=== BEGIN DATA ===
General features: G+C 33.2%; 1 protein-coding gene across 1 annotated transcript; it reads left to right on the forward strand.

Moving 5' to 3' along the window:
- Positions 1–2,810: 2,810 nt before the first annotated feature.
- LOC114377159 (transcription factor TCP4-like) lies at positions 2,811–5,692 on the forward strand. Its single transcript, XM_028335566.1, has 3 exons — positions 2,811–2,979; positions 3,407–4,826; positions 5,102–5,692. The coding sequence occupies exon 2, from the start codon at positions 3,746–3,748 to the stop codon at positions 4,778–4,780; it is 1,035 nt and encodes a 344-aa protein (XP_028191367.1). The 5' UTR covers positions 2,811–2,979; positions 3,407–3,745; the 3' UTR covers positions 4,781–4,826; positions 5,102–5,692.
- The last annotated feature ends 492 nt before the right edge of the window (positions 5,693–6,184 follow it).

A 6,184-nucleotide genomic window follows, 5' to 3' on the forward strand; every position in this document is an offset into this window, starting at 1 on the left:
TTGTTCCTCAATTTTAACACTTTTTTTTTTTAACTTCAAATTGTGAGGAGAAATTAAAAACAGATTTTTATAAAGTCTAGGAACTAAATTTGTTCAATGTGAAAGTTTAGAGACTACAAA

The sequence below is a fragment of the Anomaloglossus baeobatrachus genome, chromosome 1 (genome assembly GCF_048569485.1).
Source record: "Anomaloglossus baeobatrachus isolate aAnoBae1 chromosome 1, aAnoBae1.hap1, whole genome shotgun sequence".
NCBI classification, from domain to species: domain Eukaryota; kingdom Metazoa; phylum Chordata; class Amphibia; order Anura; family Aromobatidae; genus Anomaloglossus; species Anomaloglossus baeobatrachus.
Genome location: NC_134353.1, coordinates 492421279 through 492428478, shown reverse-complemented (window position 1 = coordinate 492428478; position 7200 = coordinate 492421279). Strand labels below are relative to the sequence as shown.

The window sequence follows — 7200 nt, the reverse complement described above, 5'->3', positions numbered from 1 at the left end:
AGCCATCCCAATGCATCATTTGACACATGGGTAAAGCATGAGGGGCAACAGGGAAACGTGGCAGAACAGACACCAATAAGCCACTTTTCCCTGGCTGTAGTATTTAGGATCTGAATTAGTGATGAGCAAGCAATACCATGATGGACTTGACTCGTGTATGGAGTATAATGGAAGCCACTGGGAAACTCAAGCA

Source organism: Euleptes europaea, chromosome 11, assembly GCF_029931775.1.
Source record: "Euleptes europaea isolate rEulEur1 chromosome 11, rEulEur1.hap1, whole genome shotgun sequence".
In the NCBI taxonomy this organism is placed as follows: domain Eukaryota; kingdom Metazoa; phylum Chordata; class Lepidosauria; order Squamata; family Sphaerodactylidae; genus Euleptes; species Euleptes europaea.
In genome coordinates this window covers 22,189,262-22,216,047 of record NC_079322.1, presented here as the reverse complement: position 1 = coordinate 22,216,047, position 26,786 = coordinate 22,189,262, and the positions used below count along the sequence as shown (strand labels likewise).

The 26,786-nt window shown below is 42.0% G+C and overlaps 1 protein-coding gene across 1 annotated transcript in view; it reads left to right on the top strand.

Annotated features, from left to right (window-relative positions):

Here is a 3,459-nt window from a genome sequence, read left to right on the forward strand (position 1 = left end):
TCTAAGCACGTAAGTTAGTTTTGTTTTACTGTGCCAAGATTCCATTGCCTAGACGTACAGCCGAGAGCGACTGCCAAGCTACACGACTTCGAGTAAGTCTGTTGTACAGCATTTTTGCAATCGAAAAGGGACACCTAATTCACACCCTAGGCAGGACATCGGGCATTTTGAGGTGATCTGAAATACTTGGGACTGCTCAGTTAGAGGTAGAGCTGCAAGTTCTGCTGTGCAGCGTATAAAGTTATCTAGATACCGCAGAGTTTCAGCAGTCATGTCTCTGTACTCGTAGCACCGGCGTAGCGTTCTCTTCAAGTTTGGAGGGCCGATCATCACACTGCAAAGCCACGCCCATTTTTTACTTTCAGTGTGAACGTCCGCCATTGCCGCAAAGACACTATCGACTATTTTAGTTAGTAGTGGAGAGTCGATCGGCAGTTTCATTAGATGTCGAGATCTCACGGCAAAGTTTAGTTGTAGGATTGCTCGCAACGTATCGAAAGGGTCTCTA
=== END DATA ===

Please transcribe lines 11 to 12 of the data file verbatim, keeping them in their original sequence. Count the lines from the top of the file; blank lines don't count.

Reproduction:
Genome location: NC_134353.1, coordinates 492421279 through 492428478, shown reverse-complemented (window position 1 = coordinate 492428478; position 7200 = coordinate 492421279). Strand labels below are relative to the sequence as shown.

The window sequence follows — 7200 nt, the reverse complement described above, 5'->3', positions numbered from 1 at the left end: